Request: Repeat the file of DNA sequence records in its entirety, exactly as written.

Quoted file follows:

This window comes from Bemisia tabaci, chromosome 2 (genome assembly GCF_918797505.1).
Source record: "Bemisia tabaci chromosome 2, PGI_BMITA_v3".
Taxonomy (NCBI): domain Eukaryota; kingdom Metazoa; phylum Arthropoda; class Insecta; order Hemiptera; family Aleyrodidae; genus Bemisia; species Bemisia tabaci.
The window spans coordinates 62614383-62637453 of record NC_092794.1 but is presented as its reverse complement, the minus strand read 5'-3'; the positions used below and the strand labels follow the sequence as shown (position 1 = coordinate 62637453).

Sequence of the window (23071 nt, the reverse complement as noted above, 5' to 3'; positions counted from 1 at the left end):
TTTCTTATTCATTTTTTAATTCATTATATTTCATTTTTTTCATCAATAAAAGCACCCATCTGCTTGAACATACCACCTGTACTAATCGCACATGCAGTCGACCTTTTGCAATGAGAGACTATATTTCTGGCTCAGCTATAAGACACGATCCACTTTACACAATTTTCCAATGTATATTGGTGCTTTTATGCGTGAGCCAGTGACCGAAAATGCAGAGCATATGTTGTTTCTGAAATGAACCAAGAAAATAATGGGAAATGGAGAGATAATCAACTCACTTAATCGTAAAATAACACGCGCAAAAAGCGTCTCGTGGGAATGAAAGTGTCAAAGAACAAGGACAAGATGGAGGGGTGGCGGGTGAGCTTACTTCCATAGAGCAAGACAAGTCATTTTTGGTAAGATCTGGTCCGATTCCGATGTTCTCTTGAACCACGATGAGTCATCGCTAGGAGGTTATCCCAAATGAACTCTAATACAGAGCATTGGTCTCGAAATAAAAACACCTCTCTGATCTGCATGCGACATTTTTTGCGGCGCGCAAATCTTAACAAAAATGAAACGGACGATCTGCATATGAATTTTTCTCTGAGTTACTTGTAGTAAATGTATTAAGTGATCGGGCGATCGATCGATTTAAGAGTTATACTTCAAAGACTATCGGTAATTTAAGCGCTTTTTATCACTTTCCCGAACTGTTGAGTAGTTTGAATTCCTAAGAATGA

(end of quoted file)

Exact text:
This window comes from Bemisia tabaci, chromosome 2 (genome assembly GCF_918797505.1).
Source record: "Bemisia tabaci chromosome 2, PGI_BMITA_v3".
Taxonomy (NCBI): domain Eukaryota; kingdom Metazoa; phylum Arthropoda; class Insecta; order Hemiptera; family Aleyrodidae; genus Bemisia; species Bemisia tabaci.
The window spans coordinates 62614383-62637453 of record NC_092794.1 but is presented as its reverse complement, the minus strand read 5'-3'; the positions used below and the strand labels follow the sequence as shown (position 1 = coordinate 62637453).

Sequence of the window (23071 nt, the reverse complement as noted above, 5' to 3'; positions counted from 1 at the left end):
TTTCTTATTCATTTTTTAATTCATTATATTTCATTTTTTTCATCAATAAAAGCACCCATCTGCTTGAACATACCACCTGTACTAATCGCACATGCAGTCGACCTTTTGCAATGAGAGACTATATTTCTGGCTCAGCTATAAGACACGATCCACTTTACACAATTTTCCAATGTATATTGGTGCTTTTATGCGTGAGCCAGTGACCGAAAATGCAGAGCATATGTTGTTTCTGAAATGAACCAAGAAAATAATGGGAAATGGAGAGATAATCAACTCACTTAATCGTAAAATAACACGCGCAAAAAGCGTCTCGTGGGAATGAAAGTGTCAAAGAACAAGGACAAGATGGAGGGGTGGCGGGTGAGCTTACTTCCATAGAGCAAGACAAGTCATTTTTGGTAAGATCTGGTCCGATTCCGATGTTCTCTTGAACCACGATGAGTCATCGCTAGGAGGTTATCCCAAATGAACTCTAATACAGAGCATTGGTCTCGAAATAAAAACACCTCTCTGATCTGCATGCGACATTTTTTGCGGCGCGCAAATCTTAACAAAAATGAAACGGACGATCTGCATATGAATTTTTCTCTGAGTTACTTGTAGTAAATGTATTAAGTGATCGGGCGATCGATCGATTTAAGAGTTATACTTCAAAGACTATCGGTAATTTAAGCGCTTTTTATCACTTTCCCGAACTGTTGAGTAGTTTGAATTCCTAAGAATGA